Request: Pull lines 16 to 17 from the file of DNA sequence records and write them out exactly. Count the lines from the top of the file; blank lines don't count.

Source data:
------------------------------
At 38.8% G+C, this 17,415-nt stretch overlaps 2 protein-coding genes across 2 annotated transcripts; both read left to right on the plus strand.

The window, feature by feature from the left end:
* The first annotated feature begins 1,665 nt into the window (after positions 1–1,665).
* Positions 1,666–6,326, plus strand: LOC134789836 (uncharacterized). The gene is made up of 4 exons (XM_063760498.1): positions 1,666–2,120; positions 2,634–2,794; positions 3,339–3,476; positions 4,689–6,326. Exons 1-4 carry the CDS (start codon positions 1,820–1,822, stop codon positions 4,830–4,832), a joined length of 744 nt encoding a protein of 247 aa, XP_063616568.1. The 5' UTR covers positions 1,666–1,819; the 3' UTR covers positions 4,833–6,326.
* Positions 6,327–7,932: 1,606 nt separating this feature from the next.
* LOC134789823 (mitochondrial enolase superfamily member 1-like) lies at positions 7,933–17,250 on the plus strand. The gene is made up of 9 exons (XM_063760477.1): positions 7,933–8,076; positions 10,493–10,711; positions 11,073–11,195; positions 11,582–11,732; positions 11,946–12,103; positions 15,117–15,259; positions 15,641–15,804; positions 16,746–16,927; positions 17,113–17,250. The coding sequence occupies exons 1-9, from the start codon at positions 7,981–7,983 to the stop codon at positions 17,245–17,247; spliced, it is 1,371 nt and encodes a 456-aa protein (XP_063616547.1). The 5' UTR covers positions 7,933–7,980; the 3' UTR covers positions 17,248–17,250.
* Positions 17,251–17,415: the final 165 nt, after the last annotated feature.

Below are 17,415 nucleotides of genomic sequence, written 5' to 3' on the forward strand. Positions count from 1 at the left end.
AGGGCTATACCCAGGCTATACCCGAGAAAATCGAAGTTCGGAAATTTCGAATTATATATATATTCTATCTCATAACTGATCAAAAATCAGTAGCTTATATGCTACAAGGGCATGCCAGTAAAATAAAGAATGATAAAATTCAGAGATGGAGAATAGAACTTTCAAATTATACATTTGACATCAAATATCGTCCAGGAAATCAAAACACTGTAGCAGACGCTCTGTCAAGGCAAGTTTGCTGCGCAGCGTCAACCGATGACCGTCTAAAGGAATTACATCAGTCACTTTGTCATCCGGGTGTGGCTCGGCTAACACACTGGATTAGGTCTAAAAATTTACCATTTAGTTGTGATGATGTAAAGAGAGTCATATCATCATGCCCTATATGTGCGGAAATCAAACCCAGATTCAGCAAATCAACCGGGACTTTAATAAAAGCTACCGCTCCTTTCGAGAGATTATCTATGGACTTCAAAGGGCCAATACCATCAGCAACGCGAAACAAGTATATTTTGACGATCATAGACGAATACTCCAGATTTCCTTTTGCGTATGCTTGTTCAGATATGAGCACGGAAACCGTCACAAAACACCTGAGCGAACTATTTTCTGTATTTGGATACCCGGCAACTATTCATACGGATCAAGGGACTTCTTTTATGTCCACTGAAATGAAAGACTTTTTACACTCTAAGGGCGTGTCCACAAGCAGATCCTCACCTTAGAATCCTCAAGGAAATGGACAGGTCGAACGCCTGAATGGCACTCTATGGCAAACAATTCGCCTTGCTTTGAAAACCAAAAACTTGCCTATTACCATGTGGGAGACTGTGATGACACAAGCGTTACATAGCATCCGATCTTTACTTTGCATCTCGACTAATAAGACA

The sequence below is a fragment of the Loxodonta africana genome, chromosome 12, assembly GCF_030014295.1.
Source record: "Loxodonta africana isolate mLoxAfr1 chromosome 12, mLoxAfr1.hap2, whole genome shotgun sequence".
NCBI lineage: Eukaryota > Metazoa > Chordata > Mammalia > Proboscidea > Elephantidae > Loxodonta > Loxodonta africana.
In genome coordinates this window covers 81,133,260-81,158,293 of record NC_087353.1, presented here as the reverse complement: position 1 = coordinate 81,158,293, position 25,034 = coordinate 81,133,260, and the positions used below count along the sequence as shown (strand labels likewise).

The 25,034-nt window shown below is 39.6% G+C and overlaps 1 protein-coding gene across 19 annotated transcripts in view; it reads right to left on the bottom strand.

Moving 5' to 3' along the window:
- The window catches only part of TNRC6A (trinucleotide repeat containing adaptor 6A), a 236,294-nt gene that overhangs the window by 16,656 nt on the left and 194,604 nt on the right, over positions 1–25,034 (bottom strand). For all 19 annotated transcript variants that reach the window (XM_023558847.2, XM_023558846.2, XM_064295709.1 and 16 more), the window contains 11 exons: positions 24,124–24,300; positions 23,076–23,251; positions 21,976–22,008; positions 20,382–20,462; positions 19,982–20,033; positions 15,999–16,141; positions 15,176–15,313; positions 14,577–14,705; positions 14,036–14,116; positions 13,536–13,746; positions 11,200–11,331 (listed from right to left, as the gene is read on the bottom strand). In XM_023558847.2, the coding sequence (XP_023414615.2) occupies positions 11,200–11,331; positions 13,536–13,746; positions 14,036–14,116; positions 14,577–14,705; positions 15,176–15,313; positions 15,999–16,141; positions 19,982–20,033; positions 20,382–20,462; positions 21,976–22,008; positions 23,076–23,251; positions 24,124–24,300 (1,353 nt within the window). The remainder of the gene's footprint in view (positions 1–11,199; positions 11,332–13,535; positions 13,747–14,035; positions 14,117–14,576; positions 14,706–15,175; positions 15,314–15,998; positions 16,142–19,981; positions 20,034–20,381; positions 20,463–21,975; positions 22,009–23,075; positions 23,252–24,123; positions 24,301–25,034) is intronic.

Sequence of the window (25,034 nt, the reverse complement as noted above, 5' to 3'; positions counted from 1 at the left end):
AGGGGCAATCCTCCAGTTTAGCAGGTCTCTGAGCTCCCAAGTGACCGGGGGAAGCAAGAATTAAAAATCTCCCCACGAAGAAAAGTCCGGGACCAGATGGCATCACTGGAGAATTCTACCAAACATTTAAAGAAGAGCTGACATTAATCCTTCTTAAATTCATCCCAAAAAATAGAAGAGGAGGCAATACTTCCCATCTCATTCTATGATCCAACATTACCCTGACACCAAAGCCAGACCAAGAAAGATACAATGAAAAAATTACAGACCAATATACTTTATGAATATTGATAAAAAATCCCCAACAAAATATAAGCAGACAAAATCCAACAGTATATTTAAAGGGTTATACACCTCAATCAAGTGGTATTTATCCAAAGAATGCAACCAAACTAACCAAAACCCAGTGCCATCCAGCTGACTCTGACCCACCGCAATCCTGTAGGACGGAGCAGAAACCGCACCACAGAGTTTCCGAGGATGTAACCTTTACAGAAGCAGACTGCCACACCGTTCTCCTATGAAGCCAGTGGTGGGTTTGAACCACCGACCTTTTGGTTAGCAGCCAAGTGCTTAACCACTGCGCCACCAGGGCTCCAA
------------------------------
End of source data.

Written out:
- The window catches only part of TNRC6A (trinucleotide repeat containing adaptor 6A), a 236,294-nt gene that overhangs the window by 16,656 nt on the left and 194,604 nt on the right, over positions 1–25,034 (bottom strand). For all 19 annotated transcript variants that reach the window (XM_023558847.2, XM_023558846.2, XM_064295709.1 and 16 more), the window contains 11 exons: positions 24,124–24,300; positions 23,076–23,251; positions 21,976–22,008; positions 20,382–20,462; positions 19,982–20,033; positions 15,999–16,141; positions 15,176–15,313; positions 14,577–14,705; positions 14,036–14,116; positions 13,536–13,746; positions 11,200–11,331 (listed from right to left, as the gene is read on the bottom strand). In XM_023558847.2, the coding sequence (XP_023414615.2) occupies positions 11,200–11,331; positions 13,536–13,746; positions 14,036–14,116; positions 14,577–14,705; positions 15,176–15,313; positions 15,999–16,141; positions 19,982–20,033; positions 20,382–20,462; positions 21,976–22,008; positions 23,076–23,251; positions 24,124–24,300 (1,353 nt within the window). The remainder of the gene's footprint in view (positions 1–11,199; positions 11,332–13,535; positions 13,747–14,035; positions 14,117–14,576; positions 14,706–15,175; positions 15,314–15,998; positions 16,142–19,981; positions 20,034–20,381; positions 20,463–21,975; positions 22,009–23,075; positions 23,252–24,123; positions 24,301–25,034) is intronic.

Sequence of the window (25,034 nt, the reverse complement as noted above, 5' to 3'; positions counted from 1 at the left end):